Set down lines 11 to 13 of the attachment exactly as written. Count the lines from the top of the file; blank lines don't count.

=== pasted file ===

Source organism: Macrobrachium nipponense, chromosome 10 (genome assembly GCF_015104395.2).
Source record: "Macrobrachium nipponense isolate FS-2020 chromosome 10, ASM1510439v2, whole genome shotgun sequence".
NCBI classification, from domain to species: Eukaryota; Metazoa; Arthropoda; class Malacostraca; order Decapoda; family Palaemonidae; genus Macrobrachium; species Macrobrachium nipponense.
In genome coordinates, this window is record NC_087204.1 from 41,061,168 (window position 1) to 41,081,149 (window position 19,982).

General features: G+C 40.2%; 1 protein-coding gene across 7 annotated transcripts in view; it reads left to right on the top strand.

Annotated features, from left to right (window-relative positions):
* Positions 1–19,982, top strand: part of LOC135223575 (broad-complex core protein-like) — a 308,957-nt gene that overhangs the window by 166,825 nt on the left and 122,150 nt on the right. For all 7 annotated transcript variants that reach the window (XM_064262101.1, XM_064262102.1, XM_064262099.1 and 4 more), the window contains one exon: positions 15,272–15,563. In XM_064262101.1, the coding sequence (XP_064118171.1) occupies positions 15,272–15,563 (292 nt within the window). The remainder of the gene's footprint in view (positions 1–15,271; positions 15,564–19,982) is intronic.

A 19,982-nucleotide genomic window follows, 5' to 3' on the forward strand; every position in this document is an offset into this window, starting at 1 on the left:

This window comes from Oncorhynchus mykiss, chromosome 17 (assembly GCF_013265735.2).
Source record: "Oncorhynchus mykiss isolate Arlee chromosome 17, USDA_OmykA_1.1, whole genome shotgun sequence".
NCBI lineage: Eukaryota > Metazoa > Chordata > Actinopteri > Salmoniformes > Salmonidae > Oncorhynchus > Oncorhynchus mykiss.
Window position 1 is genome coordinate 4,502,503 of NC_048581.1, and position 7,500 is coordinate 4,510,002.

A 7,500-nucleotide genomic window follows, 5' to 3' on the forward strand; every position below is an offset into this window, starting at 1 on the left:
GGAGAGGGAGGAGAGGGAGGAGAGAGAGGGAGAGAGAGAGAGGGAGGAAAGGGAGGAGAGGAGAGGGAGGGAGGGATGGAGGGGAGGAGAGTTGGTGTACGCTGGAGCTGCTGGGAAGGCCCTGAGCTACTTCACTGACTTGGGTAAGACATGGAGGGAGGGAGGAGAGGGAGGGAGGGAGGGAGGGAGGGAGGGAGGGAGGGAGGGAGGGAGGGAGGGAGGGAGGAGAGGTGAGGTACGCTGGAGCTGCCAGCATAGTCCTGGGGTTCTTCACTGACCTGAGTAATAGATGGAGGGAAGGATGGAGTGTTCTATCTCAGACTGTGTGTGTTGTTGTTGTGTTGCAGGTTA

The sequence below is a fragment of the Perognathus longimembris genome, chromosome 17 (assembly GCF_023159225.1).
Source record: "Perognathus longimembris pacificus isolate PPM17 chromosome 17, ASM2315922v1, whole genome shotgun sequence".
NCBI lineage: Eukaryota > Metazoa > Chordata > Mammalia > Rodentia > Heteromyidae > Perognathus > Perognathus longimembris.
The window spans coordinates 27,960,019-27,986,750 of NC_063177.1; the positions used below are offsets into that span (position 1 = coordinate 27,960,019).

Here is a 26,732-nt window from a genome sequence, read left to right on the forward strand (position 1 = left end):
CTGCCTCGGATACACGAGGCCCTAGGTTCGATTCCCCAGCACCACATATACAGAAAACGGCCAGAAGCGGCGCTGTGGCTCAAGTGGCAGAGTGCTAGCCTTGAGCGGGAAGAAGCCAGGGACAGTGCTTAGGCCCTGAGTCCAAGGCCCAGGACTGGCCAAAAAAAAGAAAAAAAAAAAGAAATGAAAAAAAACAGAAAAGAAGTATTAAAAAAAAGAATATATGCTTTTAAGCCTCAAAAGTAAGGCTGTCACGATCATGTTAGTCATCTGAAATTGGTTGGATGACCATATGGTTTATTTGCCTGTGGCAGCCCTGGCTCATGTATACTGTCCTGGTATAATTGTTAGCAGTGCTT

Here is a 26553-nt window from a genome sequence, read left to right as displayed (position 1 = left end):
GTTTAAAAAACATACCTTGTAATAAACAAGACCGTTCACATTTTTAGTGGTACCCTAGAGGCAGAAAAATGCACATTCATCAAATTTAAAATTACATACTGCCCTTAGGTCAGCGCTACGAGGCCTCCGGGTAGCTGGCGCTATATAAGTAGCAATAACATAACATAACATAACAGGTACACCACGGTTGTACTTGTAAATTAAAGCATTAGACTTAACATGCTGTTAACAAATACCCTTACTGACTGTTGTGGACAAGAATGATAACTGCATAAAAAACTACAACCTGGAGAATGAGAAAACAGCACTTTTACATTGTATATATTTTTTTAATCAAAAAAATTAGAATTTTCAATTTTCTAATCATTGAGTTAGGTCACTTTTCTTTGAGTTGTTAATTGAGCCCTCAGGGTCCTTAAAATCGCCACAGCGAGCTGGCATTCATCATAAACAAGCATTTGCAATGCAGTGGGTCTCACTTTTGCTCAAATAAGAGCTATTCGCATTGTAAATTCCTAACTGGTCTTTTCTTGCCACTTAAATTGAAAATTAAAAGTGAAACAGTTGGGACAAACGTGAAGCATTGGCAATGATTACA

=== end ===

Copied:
NCBI lineage: Eukaryota > Metazoa > Chordata > Actinopteri > Salmoniformes > Salmonidae > Oncorhynchus > Oncorhynchus mykiss.
Window position 1 is genome coordinate 4,502,503 of NC_048581.1, and position 7,500 is coordinate 4,510,002.

A 7,500-nucleotide genomic window follows, 5' to 3' on the forward strand; every position below is an offset into this window, starting at 1 on the left: